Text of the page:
~Otavalo Market~

It is impossible to visit Ecuador without also visiting the indigenous markets at Otavalo. Every Saturday, without fail, the streets are filled with indigenous men and women selling every article of clothing and fruit imaginable. Shouts of “amiga, compra esa” “chica, chica” “agua de coco, agua de coco” can be heard throughout the streets. The colors of the textiles were all so vibrant, in hues of reds, yellows, greens and blues; I wanted to buy everything I set my eyes on.  There was also fruit spread all across the tables: guanabana, plantain, grapes, naranja, maracuya, piña, mangos, coconuts…you name it and it was at the market. I was told that at the market you can barter for a lower price and I quickly had to learn the technique if I wanted the best deal for what I was getting.

By the end of our time at the market I had the softest pair of alpaca socks (they are actually made out of alpaca wool and have little alpacas knitted on to them), 5 woven headbands, a pair of ‘tropical pants’ (loose pants that are woven with different colors), and a beautifully hand painted wooden bowl with flowers and swirls, all for under $30! My friends and I were all also able to find string bracelets in the colors of the Ecuadorian flag – red, yellow and blue.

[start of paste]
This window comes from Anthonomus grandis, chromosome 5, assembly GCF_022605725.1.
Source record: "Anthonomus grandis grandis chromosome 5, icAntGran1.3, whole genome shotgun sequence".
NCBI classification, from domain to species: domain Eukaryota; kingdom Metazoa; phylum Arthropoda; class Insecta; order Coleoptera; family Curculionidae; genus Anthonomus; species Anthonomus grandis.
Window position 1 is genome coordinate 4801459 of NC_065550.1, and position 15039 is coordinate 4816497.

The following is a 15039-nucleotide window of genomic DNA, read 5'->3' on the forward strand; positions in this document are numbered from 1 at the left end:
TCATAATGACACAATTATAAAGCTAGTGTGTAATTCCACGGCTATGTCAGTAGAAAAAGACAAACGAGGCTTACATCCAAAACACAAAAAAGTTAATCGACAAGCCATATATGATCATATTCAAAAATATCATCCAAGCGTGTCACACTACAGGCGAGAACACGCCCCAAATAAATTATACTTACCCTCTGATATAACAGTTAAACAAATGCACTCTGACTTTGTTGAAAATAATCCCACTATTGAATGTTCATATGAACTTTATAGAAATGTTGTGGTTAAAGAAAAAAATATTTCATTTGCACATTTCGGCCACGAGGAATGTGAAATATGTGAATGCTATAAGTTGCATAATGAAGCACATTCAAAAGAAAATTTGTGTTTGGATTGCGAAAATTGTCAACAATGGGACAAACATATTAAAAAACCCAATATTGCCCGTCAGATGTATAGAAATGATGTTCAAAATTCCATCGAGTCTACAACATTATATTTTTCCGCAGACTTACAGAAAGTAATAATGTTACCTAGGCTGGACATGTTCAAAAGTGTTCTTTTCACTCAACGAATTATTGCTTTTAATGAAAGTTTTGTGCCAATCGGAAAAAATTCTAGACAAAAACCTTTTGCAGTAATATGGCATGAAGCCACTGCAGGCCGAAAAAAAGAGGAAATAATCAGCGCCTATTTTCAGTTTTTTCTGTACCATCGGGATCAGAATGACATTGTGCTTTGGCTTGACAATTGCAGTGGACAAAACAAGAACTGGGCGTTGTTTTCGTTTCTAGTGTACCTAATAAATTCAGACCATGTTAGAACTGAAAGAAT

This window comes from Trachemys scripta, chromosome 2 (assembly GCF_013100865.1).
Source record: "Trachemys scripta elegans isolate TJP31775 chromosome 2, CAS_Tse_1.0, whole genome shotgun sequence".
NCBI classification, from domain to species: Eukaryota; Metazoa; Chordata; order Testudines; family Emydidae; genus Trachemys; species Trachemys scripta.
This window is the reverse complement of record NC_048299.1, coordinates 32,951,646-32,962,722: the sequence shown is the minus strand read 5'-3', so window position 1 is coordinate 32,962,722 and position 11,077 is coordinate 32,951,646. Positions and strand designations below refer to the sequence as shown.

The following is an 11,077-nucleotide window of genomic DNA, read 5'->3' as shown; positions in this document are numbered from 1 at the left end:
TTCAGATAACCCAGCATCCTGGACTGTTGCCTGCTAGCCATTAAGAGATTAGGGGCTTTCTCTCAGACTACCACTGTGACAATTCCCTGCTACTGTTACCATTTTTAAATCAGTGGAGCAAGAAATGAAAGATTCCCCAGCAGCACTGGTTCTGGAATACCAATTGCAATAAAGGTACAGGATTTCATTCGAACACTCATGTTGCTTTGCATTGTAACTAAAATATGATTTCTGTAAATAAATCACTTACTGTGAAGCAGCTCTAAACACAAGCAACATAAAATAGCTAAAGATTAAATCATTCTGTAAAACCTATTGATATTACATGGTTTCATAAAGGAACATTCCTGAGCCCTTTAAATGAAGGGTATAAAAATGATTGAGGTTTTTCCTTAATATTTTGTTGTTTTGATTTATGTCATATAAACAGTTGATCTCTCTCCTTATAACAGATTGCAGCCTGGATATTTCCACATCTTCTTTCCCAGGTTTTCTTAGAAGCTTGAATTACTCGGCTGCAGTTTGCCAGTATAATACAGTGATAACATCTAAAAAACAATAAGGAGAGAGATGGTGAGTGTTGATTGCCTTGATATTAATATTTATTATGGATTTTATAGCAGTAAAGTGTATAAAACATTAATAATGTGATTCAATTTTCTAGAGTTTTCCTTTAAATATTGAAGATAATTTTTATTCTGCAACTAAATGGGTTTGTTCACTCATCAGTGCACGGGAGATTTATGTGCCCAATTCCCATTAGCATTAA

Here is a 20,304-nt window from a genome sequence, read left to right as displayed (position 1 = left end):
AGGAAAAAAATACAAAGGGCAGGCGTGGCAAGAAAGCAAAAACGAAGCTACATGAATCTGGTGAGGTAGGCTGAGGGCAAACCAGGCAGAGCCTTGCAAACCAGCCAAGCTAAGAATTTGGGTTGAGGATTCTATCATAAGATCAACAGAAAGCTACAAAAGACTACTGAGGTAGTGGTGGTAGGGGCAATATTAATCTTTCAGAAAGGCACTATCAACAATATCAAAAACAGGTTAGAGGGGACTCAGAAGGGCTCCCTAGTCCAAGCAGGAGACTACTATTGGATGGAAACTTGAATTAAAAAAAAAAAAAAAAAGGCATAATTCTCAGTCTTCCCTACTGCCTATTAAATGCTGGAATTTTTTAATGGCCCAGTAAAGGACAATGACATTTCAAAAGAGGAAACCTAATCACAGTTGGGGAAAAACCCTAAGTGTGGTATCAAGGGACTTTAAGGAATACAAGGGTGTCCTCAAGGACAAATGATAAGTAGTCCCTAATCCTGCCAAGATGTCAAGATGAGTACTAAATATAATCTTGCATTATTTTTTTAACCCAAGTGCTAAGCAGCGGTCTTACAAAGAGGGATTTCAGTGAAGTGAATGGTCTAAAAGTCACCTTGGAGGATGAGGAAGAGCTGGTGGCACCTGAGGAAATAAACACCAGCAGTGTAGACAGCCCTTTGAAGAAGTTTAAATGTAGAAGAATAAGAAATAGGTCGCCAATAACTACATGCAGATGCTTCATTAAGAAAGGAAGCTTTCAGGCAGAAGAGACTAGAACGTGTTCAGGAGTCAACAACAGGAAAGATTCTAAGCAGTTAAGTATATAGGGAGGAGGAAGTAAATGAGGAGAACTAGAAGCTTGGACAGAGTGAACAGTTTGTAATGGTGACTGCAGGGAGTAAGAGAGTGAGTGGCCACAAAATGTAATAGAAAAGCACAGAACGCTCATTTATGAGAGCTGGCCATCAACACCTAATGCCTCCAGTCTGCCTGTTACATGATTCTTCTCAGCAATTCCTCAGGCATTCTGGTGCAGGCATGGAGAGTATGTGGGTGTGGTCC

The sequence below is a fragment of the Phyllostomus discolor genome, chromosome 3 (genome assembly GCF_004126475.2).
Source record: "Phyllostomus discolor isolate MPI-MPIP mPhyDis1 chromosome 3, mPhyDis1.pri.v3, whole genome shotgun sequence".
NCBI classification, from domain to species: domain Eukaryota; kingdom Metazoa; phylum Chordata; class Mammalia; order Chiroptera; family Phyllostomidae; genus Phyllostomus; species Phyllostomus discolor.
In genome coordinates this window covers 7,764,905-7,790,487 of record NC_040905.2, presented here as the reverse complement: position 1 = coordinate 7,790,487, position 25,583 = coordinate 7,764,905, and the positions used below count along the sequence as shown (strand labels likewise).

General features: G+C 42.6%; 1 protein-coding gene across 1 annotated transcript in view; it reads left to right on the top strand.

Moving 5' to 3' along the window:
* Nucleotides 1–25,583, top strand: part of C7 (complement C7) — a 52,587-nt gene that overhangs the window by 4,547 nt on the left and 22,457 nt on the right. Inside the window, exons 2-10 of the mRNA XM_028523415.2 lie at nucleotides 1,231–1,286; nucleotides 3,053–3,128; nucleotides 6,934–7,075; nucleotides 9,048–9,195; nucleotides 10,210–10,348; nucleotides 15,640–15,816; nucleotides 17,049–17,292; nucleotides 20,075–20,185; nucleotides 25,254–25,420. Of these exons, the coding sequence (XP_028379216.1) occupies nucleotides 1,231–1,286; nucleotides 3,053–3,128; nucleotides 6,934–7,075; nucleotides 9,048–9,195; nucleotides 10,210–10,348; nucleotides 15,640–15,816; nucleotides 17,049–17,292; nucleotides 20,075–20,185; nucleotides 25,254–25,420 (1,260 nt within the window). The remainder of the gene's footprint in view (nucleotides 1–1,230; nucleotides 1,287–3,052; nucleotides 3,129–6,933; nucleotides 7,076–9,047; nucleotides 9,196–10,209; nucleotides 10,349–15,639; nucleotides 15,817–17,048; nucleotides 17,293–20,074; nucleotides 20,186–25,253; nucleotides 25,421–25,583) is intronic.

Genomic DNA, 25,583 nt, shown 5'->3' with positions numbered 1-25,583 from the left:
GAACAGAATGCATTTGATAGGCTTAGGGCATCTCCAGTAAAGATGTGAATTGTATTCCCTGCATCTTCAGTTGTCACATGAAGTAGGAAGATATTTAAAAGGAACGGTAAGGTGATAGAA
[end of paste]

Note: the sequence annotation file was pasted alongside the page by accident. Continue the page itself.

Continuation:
A glimpse of the center of the market. You might notice the woman on the left side of the screen dressed in the traditional clothing of the Otavalo region.
A glimpse of the center of the market. You might notice the woman on the left side of the screen dressed in the traditional clothing of the Otavalo region.
The woven Alpaca socks I bought at Otavalo
The woven Alpaca socks I bought at Otavalo

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The different headbands & bracelets made by hand
The different headbands & bracelets made by hand
The vibrant textiles that can be found at the market
The vibrant textiles that can be found at the market
The beautiful handcrafted wooden bowls
The beautiful handcrafted wooden bowls

In other words:

The highlands around Otavalo are known for their bizcochos. Bizcochos are similar to biscottis but are warm and served with Dulce de Leche (which is similar to caramel but sweeter). We stopped for breakfast at a restaurant that served bizcochos, eggs, fruit juice, hot chocolate and tea all for just $2 a person. During our breakfast we were serenaded by a group of men who played traditional indigenous music for us. During our day trip to Otavalo we also traveled to Las Cascades and Lago Cuicocha, where we got a chance to explore. Las Casadas and the Lago Cuicocha were absolutely breathtaking, and when the clouds lifted we were able to see for miles.

Well that’s all I have for now, I’m off to the coast of Ecuador until next Tuesday with my Techniques of Marine Research Class!

Las Cascadas
Las Cascadas
Lago Cuicocha
Lago Cuicocha
Lago Cuicocha got its name from all the wild 'cuy' (guinea pigs) that run around the area
Lago Cuicocha got its name from all the wild ‘cuy’ (guinea pigs) that run around the area

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